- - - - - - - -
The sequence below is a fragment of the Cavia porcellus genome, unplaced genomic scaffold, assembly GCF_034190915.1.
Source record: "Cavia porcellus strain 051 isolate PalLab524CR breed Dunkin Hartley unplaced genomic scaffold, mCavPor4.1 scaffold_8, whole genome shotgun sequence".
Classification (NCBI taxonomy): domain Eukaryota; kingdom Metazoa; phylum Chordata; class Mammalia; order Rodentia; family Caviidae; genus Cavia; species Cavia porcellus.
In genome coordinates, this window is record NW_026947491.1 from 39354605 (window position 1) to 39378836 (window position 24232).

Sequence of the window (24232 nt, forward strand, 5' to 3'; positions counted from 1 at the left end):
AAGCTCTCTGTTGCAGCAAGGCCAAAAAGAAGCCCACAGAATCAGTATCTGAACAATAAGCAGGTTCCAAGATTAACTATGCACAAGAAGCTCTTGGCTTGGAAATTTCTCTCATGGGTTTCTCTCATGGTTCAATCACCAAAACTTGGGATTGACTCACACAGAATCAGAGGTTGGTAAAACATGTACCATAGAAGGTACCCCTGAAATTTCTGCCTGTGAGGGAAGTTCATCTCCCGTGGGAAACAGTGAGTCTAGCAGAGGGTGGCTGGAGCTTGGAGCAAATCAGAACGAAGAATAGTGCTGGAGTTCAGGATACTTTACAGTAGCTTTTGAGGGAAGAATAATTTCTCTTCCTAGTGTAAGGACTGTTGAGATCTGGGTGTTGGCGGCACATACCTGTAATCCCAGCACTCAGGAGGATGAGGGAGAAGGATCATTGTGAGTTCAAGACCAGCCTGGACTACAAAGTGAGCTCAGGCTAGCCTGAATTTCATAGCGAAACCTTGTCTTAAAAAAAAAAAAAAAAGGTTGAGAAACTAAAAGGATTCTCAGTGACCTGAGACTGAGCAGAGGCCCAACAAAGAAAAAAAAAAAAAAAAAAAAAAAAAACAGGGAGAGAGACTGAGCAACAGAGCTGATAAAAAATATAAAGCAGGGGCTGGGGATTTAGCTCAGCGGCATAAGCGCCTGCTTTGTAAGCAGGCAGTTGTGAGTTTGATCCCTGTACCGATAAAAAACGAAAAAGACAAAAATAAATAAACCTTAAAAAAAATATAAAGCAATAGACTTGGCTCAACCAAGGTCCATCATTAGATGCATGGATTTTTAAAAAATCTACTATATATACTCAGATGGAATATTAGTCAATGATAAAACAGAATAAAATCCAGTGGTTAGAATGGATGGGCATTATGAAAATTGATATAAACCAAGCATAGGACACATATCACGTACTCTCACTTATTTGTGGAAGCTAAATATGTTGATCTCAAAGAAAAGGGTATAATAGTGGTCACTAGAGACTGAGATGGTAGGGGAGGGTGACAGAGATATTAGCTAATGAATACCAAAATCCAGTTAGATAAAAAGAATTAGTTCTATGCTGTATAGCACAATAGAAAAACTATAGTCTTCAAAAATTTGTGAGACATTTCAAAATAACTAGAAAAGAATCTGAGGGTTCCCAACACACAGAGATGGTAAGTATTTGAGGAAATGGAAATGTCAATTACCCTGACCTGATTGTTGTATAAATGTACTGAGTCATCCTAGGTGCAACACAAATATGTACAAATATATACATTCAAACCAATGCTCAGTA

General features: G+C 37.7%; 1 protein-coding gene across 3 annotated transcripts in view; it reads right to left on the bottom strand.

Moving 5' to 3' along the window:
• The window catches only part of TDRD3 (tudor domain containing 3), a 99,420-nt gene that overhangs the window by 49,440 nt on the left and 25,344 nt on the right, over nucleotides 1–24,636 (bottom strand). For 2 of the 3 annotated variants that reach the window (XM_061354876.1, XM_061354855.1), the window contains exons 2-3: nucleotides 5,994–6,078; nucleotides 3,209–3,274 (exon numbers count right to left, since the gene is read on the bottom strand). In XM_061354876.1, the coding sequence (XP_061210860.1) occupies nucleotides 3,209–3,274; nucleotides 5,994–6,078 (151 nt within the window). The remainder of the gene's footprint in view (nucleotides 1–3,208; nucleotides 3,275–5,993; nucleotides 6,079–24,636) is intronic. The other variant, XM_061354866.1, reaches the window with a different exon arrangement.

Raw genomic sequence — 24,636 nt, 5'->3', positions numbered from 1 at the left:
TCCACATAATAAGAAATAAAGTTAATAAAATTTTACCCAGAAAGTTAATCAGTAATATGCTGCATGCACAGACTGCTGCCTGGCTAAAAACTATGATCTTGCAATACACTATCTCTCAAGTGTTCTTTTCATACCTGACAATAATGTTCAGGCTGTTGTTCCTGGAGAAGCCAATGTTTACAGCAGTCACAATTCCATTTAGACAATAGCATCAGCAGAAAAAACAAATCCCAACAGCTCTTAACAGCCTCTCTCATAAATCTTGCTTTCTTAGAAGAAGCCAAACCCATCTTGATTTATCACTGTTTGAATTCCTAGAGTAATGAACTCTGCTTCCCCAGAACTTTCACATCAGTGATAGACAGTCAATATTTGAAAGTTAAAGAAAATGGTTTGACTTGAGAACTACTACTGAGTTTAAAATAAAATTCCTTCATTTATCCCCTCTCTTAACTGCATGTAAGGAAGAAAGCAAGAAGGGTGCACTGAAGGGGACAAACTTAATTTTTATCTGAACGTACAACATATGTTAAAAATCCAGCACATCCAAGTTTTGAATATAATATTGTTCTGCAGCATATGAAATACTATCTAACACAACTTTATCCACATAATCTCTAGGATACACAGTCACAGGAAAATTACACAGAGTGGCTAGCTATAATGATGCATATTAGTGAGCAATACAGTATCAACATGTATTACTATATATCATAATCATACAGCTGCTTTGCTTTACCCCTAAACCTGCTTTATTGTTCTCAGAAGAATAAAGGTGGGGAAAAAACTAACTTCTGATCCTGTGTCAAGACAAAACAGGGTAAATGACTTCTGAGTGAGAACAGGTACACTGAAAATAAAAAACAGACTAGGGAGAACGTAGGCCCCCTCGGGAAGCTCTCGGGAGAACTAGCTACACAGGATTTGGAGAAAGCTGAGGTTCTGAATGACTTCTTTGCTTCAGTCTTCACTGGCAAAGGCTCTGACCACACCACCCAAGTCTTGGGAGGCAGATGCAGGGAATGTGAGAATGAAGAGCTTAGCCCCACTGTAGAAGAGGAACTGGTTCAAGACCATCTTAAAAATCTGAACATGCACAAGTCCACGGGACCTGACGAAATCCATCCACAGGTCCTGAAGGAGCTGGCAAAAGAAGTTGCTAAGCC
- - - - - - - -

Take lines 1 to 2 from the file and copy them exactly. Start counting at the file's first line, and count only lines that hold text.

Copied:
The sequence below is a fragment of the Cavia porcellus genome, unplaced genomic scaffold, assembly GCF_034190915.1.
Source record: "Cavia porcellus strain 051 isolate PalLab524CR breed Dunkin Hartley unplaced genomic scaffold, mCavPor4.1 scaffold_8, whole genome shotgun sequence".